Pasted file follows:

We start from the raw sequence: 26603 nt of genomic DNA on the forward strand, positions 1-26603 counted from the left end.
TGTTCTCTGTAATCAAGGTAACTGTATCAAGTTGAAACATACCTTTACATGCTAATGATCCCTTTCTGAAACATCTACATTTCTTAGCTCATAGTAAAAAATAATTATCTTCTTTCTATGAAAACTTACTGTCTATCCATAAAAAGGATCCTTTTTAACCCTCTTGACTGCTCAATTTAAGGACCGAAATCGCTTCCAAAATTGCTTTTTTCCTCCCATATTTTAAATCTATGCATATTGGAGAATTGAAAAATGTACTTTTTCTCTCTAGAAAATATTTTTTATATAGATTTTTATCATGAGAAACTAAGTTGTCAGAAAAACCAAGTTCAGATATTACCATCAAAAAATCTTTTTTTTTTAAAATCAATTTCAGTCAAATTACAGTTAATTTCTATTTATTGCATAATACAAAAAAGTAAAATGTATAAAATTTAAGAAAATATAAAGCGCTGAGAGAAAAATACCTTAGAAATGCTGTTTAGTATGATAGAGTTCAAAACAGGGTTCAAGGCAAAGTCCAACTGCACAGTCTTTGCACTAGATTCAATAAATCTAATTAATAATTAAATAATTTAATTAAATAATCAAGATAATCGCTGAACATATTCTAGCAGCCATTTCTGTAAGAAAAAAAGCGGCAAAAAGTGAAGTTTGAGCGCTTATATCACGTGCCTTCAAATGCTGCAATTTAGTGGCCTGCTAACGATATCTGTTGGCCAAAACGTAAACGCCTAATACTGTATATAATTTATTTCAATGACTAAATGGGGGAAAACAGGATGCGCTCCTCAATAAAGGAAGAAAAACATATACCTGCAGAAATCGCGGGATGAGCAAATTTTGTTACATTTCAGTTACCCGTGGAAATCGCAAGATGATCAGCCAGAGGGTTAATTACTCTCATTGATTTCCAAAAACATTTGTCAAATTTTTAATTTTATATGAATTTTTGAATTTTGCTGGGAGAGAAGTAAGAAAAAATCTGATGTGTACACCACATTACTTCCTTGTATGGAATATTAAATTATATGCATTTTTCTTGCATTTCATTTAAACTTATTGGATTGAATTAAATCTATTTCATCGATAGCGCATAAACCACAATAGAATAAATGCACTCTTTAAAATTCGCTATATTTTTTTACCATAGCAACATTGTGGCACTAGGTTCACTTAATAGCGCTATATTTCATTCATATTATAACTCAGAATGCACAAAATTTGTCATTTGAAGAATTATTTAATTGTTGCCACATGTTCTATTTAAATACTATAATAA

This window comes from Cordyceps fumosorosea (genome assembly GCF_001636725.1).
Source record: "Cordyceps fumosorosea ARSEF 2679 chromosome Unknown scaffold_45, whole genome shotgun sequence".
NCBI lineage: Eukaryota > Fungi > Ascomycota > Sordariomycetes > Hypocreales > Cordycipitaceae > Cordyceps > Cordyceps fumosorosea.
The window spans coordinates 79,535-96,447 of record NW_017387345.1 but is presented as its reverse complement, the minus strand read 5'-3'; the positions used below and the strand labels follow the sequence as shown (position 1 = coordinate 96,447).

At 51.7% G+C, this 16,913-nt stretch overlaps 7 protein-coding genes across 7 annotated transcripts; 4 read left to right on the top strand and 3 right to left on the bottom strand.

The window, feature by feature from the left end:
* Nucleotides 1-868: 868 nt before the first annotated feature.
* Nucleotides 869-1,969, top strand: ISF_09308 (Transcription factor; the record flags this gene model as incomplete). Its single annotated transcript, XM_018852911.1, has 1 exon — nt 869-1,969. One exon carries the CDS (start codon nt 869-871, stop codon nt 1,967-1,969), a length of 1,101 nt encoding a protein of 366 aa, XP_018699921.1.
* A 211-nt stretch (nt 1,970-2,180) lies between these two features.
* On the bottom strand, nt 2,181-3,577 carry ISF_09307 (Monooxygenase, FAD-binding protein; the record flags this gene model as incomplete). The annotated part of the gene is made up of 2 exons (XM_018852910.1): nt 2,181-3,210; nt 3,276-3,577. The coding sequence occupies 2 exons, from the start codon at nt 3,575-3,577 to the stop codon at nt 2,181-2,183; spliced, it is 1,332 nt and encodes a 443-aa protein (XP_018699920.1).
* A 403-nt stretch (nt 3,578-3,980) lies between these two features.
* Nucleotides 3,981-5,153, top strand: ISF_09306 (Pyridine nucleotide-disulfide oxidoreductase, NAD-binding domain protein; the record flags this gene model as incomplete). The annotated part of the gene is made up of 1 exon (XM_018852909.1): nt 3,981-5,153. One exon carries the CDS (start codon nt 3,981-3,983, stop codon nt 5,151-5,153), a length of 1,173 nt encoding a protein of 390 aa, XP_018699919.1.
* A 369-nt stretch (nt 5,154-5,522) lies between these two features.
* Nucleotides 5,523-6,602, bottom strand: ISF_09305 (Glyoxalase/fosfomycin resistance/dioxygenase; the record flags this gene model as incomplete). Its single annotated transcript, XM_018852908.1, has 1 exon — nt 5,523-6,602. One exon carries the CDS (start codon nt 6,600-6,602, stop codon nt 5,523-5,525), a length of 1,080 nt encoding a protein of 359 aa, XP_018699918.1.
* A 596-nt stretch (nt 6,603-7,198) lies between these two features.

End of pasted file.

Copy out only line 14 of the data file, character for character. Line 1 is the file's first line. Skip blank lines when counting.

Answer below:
* Nucleotides 3,981-5,153, top strand: ISF_09306 (Pyridine nucleotide-disulfide oxidoreductase, NAD-binding domain protein; the record flags this gene model as incomplete). The annotated part of the gene is made up of 1 exon (XM_018852909.1): nt 3,981-5,153. One exon carries the CDS (start codon nt 3,981-3,983, stop codon nt 5,151-5,153), a length of 1,173 nt encoding a protein of 390 aa, XP_018699919.1.